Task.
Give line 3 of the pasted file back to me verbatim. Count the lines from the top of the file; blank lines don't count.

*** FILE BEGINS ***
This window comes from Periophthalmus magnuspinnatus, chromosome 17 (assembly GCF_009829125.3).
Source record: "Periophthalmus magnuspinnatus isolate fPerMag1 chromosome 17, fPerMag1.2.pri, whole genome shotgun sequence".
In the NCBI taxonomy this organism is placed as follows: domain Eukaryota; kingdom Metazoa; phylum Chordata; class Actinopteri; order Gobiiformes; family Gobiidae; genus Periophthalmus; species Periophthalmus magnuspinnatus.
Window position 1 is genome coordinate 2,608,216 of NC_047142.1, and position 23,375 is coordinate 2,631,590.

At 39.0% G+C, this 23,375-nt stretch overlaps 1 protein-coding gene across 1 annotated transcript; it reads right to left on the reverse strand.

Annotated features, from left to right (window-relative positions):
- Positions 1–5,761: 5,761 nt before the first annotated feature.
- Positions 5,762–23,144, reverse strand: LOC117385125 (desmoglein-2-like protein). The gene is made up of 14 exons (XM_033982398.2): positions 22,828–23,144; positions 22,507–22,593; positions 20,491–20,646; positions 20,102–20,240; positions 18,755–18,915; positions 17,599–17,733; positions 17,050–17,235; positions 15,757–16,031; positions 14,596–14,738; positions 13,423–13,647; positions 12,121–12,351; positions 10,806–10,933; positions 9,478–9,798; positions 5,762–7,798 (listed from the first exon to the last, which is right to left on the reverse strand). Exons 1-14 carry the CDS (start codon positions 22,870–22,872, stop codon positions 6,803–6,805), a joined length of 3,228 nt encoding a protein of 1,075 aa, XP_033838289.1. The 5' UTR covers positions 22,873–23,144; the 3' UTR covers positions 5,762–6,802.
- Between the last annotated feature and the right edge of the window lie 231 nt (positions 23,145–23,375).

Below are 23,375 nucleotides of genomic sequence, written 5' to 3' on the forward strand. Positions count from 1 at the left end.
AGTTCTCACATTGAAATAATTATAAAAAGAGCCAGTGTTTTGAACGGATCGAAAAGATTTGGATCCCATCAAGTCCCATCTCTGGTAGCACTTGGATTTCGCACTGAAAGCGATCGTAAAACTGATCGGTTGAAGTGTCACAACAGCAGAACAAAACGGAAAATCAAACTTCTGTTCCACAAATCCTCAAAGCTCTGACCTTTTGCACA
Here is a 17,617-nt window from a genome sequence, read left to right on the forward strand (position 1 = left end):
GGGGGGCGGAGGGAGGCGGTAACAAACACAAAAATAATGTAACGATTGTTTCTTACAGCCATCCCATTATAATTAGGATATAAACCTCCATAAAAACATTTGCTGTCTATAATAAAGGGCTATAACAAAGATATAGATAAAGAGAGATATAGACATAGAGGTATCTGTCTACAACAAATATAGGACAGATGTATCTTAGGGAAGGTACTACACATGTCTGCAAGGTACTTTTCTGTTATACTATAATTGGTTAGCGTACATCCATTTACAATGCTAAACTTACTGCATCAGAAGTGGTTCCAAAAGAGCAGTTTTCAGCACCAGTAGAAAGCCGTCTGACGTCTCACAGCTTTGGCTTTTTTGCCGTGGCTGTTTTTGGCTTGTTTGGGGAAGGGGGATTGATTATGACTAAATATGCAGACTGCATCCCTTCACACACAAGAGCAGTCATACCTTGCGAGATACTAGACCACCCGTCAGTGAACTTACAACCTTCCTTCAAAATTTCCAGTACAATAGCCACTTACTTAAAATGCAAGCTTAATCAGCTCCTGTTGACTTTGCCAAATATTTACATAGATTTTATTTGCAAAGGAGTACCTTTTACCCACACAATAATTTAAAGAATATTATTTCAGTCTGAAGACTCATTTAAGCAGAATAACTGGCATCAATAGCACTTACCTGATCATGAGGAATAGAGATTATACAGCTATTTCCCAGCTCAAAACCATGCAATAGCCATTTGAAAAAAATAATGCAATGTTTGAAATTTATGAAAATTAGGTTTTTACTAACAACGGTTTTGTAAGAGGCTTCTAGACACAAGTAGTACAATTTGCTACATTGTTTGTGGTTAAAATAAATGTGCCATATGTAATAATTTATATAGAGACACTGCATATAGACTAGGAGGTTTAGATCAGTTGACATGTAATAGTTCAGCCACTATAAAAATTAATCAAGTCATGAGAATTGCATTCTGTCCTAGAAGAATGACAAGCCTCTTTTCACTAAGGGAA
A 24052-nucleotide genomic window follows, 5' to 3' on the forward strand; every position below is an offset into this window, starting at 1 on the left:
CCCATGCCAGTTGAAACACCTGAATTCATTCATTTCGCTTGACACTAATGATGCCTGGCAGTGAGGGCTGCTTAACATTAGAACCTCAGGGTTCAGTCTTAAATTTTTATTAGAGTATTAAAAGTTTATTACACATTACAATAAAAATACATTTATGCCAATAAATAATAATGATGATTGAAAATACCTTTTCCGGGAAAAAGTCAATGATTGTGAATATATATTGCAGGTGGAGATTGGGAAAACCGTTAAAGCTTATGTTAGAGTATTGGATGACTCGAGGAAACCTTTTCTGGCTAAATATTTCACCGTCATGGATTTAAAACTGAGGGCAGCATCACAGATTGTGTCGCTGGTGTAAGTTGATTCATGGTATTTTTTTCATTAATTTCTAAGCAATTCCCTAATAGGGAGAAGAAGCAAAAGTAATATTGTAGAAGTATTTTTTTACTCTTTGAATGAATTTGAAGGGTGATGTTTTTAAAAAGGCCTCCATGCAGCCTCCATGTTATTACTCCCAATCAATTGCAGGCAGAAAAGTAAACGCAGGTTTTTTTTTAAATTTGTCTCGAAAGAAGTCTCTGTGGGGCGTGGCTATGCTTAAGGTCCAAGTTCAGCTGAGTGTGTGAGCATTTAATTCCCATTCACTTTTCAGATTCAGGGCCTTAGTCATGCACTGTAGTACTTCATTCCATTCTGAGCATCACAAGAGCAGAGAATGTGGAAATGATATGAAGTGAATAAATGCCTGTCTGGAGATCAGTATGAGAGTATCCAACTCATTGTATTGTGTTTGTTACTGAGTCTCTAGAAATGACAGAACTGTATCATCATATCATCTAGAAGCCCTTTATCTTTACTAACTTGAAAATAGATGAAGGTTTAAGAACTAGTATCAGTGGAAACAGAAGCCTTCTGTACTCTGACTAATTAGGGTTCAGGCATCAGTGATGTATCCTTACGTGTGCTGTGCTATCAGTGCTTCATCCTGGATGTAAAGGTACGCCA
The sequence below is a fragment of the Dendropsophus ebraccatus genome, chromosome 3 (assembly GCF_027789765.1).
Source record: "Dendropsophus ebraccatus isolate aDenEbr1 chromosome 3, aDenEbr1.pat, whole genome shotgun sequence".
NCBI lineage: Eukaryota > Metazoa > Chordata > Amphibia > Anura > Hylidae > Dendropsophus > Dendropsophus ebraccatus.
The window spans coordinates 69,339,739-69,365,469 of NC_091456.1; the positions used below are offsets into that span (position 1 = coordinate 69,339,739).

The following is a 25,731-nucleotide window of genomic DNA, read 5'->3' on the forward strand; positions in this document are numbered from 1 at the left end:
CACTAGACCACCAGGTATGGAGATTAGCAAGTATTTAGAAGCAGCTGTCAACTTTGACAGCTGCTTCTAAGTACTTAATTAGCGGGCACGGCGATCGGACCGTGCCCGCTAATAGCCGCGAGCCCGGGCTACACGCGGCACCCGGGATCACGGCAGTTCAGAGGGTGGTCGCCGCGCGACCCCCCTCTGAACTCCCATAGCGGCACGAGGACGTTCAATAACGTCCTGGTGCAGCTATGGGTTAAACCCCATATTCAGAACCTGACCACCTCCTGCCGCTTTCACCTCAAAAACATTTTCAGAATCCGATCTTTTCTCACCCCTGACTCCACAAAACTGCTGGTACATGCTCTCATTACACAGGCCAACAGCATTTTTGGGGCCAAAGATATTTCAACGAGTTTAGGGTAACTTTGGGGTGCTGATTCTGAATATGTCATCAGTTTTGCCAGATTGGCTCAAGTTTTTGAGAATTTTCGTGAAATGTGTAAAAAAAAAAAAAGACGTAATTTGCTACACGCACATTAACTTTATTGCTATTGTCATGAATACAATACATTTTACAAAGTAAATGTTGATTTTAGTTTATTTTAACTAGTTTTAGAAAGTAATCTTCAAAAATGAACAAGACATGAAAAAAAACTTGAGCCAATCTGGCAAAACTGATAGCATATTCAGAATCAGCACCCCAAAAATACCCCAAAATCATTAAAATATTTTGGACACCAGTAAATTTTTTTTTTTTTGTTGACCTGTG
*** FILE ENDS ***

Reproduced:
In the NCBI taxonomy this organism is placed as follows: domain Eukaryota; kingdom Metazoa; phylum Chordata; class Actinopteri; order Gobiiformes; family Gobiidae; genus Periophthalmus; species Periophthalmus magnuspinnatus.